There are many different ways to approach Cemetery Design. First, create a master plan, which will set the vision for cemetery management, products, and services. During this planning process, you and your staff will come up with ideas for the future of the cemetery. It should be easy to follow, manage, and update. It should also reflect the community’s needs. Here are some examples of cemetery master plans. Each of these plans should reflect a common vision and should be able to accommodate changing use and the needs of different user groups.
One of the most popular cemetery designs is that of Pere-Lachaise. In the cemetery, more than 5,000 trees grow alongside an urban landscape. It’s the first cemetery outside of a churchyard. In addition to its urban layout, Brongniart kept the garden-like setting of Father Lachaise. He was a natural landscape architect and helped to establish one of the most popular cemetery designs in the world. However, this cemetery was not without controversy.
A good cemetery design can increase revenue. Burial plots that are close to parks or scenic features will command higher prices. A good cemetery design can also improve the quality of life for the living. One cemetery in Arizona sold new private estates in its cremation garden before construction began. This sales paid for one-fifth of the park’s construction costs and began generating profits almost immediately. The park’s staff has found many innovative ways to increase revenue.
In the early 20th century, the landscapes of many cemeteries showed classical formality. There were several prominent avenues of approach with classical architectural features. During the 1930s, the trend towards modernism began to show in cemetery design. The architecture of modernist cemeteries emphasized the absence of excessive ornamentation. Throughout the early modern age, the simplicity and purity of Greek architecture made it a popular model for monumentation.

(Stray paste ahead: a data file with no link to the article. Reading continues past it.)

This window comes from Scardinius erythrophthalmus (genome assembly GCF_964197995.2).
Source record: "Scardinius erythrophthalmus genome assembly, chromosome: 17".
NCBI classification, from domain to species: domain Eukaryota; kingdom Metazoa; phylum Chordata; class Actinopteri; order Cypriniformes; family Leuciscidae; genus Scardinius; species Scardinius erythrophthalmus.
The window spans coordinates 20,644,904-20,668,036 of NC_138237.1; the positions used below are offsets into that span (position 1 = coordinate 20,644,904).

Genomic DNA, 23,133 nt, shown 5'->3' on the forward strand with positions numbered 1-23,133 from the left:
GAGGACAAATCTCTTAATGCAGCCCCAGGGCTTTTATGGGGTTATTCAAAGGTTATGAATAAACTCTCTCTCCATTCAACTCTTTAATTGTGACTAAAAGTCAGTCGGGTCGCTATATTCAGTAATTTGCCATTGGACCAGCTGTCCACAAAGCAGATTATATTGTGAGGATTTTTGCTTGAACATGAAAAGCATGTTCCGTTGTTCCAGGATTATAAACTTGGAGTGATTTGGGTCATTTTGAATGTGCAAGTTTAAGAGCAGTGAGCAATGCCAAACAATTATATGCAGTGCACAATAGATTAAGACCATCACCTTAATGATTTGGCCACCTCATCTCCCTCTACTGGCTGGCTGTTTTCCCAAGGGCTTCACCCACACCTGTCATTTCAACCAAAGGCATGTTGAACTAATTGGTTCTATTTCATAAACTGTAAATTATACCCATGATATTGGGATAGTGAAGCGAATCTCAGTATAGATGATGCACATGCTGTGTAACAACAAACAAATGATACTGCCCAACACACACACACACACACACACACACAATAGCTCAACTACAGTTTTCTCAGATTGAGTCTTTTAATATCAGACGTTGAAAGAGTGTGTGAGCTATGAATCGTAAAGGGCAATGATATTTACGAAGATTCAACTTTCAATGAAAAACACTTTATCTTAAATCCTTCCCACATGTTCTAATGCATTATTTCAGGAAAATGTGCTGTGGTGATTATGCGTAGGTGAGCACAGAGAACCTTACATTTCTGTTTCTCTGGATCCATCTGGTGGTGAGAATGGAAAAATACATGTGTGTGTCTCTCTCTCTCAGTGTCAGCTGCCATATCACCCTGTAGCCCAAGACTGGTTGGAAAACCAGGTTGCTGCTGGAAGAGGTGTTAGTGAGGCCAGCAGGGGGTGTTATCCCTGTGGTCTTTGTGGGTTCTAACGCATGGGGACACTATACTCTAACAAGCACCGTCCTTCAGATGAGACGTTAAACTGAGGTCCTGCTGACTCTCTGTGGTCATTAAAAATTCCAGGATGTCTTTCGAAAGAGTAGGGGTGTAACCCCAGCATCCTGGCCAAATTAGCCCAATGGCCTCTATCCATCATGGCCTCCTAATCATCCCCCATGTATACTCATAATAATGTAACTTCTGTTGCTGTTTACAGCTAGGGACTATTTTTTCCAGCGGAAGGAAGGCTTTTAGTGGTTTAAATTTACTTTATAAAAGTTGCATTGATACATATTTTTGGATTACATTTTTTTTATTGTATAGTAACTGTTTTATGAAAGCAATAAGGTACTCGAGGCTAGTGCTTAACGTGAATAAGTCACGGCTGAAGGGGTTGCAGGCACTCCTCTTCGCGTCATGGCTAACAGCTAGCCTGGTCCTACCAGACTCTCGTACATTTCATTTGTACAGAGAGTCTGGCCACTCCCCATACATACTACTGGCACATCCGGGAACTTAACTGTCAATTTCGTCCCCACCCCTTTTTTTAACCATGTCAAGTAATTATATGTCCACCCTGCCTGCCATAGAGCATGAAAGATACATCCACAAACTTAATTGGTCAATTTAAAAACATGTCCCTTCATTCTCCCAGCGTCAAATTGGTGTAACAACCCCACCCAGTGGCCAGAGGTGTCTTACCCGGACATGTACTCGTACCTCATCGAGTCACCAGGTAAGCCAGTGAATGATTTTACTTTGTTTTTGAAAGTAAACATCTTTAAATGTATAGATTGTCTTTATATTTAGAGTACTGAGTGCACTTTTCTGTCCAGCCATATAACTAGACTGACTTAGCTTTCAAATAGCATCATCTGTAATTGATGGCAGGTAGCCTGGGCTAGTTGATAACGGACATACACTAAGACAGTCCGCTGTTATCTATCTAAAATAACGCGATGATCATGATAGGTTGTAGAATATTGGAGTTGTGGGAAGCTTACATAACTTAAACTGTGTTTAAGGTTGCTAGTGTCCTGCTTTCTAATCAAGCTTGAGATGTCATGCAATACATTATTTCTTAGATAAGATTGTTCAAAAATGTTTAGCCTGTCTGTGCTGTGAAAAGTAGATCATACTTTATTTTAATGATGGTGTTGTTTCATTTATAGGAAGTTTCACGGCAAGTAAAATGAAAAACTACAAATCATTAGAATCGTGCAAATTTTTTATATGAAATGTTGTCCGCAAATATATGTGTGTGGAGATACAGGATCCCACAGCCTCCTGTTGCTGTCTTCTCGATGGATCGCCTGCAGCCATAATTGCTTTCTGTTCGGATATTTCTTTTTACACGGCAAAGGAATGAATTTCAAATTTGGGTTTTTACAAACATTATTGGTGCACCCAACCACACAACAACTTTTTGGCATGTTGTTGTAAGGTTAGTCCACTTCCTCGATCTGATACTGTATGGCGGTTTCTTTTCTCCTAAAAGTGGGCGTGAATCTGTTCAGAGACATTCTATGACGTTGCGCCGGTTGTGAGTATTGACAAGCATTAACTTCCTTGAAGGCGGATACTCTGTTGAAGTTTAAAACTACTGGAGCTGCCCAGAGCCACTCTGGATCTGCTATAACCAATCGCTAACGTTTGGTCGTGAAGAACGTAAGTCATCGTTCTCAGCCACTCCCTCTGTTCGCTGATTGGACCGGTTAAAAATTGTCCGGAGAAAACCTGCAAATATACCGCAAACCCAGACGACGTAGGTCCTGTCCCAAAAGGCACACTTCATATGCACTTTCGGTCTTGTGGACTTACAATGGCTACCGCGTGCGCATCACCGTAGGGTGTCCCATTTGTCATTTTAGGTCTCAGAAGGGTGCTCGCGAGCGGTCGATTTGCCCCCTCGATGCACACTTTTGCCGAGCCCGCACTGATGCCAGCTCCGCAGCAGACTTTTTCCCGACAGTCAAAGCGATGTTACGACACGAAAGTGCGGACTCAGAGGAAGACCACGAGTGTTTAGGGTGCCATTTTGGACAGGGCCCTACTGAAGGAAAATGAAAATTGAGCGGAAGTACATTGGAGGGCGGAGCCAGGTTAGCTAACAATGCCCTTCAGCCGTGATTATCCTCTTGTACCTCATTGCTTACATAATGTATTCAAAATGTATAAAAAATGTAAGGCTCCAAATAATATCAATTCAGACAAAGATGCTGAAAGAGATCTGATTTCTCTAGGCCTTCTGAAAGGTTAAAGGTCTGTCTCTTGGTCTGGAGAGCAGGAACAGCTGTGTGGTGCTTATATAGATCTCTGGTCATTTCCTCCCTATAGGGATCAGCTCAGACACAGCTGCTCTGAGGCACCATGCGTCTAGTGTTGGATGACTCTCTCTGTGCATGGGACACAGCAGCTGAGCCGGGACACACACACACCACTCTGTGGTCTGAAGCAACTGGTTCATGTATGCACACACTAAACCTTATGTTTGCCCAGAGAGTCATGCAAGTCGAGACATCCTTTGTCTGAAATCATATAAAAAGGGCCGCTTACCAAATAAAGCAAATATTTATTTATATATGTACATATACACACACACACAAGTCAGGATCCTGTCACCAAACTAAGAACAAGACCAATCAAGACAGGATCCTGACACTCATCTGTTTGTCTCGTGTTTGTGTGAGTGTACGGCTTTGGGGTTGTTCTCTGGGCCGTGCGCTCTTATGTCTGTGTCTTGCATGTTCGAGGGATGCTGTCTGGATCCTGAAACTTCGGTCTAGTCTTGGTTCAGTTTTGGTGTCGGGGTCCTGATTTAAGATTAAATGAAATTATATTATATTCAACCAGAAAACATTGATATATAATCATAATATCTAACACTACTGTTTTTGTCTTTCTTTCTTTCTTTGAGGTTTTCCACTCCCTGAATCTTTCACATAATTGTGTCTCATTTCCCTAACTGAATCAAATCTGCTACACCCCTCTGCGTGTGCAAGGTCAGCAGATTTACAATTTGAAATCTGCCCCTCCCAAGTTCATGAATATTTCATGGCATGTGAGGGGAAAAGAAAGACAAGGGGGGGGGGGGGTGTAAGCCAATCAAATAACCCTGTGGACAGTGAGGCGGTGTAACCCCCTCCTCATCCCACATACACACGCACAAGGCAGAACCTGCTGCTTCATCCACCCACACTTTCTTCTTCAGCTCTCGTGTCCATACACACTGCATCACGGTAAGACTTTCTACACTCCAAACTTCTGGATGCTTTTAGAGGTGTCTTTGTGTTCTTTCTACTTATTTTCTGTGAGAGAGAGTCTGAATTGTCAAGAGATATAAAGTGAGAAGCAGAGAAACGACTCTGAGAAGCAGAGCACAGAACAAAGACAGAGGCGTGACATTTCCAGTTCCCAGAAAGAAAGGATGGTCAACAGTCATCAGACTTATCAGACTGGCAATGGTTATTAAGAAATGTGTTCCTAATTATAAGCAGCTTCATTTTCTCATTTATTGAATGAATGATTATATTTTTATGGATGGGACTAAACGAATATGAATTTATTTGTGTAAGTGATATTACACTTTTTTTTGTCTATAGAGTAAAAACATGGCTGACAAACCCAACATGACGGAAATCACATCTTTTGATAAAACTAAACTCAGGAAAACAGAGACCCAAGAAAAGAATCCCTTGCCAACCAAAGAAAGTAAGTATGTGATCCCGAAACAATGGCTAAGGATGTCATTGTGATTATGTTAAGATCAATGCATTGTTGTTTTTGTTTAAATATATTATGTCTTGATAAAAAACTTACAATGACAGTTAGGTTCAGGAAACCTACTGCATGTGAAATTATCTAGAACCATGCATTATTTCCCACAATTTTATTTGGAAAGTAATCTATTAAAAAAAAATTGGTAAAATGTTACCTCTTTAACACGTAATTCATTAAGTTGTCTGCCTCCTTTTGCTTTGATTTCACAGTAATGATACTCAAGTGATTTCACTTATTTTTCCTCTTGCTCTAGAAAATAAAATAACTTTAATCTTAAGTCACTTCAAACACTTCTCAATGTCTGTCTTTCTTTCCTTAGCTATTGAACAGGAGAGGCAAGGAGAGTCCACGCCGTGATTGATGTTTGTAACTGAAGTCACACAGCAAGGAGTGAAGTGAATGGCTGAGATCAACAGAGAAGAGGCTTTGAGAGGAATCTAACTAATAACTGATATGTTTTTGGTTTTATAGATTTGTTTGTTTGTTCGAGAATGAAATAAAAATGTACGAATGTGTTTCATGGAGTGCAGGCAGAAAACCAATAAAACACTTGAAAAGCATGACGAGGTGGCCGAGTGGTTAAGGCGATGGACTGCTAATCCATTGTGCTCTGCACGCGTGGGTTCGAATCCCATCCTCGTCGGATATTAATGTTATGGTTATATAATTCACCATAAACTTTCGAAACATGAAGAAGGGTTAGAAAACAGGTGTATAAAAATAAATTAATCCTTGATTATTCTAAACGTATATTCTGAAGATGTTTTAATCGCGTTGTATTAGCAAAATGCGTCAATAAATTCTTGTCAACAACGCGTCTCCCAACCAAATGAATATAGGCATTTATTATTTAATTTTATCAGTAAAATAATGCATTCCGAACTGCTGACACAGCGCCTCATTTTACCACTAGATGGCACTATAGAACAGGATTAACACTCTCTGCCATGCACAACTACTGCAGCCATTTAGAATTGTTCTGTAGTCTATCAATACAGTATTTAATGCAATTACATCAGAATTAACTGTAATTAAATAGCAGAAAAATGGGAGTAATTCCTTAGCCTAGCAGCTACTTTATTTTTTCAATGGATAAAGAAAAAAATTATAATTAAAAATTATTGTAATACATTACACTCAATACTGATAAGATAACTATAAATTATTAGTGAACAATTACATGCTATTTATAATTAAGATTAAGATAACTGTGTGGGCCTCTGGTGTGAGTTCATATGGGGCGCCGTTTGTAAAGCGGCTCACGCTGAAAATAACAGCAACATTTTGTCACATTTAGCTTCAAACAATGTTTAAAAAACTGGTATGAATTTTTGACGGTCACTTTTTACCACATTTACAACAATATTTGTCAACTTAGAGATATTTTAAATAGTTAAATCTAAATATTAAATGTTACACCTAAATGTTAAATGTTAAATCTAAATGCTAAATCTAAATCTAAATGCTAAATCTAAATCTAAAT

Cemetery design must consider many variables. Developing a cemetery design that is suitable for the land will require solid construction drawings and due diligence. The development team must complete all the necessary pre-design tasks, such as creating a program statement that details the cemetery’s amenities, burial types, mausoleums, cremation needs, and other needs. They also need to plan for vehicular and pedestrian circulation, and main entrances. Additionally, cemetery design must consider the local community’s environmental conditions.
Many modern cemeteries are made from wood and other sustainable resources. A Will for the Woods describes the environmental and social issues associated with typical American burial practices. For example, 33 million board feet of mostly virgin wood are used in U.S. caskets. In addition, five million gallons of toxic embalming fluid is poured into the ground every year. Cemeteries also require constant watering, mowing, and chemical application.
Despite the diversity of human needs and desires, many cemeteries in the Johannesburg area are not designed to accommodate alternative burial practices. In addition, people may resist change. While this may cause some opposition, it is not sustainable in the long run. It also leads to increased contestation over dwindling resources. Instead of limiting the use of land, cemeteries should incorporate alternative burial practices such as cremation and interment above the ground, such as mausoleums.
Urban cemeteries are an important meeting point between the living and the dead. They are a common target for neglect. Urban cemeteries are often an entanglement of priorities and drain on city budgets. Moreover, grave markers may be eroded, making it difficult to identify people buried there. Therefore, cemetery planning should not ignore these issues. When done right, cemetery design can serve a dual purpose: to memorialize the departed and to preserve city values.
Urban cemeteries began as public parks, offering green hills, shady trees, and stone benches to reflect. These parks often reflected the character of the city, reflecting its history and social hierarchy. Urban cemeteries, however, often reflect social and ethnic differences. The social hierarchies that existed in the city are still evident, and generations of graves are marked by the color of their marker. In other words, the city hopes to change how it interacts with the past.
Not all cities have municipal cemeteries. Some communities have private cemeteries. A leading design firm in cultural landscapes, Martha Lyon, led the design work for two of the nation’s oldest burial grounds, including Sleepy Hollow Cemetery in Concord and Grace Church Cemetery in Providence. These two cemeteries are examples of how cemetery design can be a powerful tool for memorializing a loved one. So, how do you make sure that your cemetery design is the right one?